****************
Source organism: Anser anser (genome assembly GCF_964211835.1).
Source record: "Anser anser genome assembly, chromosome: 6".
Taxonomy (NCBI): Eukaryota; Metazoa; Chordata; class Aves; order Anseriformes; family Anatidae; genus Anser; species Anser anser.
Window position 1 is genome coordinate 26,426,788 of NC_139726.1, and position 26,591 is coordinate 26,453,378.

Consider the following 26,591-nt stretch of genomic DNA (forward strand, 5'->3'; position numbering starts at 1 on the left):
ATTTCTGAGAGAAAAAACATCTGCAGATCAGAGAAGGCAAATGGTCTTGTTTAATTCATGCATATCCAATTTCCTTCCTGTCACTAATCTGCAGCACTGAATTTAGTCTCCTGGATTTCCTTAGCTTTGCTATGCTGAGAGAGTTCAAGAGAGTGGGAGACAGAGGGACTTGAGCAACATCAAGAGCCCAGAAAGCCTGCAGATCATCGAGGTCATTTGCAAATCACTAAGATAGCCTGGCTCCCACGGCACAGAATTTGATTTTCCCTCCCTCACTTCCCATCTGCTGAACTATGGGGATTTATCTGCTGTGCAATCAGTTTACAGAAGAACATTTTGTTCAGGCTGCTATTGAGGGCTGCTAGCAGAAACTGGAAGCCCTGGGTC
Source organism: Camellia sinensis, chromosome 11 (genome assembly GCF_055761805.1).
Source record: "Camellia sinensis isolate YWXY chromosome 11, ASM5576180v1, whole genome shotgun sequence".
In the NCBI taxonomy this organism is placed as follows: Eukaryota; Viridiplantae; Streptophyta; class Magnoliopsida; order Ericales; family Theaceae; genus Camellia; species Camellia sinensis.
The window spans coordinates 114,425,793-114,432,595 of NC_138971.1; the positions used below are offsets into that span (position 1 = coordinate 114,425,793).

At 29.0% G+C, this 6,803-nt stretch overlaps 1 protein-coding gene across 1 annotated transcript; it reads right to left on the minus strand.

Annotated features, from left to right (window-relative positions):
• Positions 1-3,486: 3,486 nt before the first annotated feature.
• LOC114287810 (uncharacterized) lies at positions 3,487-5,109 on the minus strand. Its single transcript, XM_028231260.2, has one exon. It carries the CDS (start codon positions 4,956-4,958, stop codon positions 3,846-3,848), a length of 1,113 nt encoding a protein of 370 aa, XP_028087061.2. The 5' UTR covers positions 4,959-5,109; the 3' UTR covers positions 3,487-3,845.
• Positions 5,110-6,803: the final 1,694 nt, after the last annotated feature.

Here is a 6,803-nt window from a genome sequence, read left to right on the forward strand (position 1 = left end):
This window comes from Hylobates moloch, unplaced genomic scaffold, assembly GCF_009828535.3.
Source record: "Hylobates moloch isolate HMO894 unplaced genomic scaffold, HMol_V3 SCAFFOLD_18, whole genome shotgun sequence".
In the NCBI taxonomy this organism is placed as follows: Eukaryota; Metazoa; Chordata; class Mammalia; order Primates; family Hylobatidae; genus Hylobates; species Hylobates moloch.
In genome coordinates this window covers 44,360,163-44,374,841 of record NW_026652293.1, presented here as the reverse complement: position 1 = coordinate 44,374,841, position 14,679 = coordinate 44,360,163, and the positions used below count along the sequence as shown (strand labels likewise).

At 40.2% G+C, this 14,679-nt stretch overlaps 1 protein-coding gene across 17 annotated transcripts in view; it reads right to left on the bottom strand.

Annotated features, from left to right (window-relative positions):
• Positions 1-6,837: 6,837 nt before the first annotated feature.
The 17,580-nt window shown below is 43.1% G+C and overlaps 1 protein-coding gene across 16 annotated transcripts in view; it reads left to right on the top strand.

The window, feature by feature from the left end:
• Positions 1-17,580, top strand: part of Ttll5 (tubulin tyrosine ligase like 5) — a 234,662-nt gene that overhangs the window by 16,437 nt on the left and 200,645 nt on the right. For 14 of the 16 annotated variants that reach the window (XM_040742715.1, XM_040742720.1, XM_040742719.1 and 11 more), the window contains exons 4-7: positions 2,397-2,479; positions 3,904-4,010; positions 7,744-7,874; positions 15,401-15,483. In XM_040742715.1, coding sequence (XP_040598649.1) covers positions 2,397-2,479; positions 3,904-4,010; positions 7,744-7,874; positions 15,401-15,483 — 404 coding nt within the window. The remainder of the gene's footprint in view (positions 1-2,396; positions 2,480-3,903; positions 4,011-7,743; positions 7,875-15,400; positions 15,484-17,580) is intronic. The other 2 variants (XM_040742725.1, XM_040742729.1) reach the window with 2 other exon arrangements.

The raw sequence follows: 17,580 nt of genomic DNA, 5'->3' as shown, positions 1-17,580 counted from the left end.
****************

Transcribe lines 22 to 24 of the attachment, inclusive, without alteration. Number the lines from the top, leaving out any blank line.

Annotated features, from left to right (window-relative positions):
• Positions 1-6,837: 6,837 nt before the first annotated feature.
The 17,580-nt window shown below is 43.1% G+C and overlaps 1 protein-coding gene across 16 annotated transcripts in view; it reads left to right on the top strand.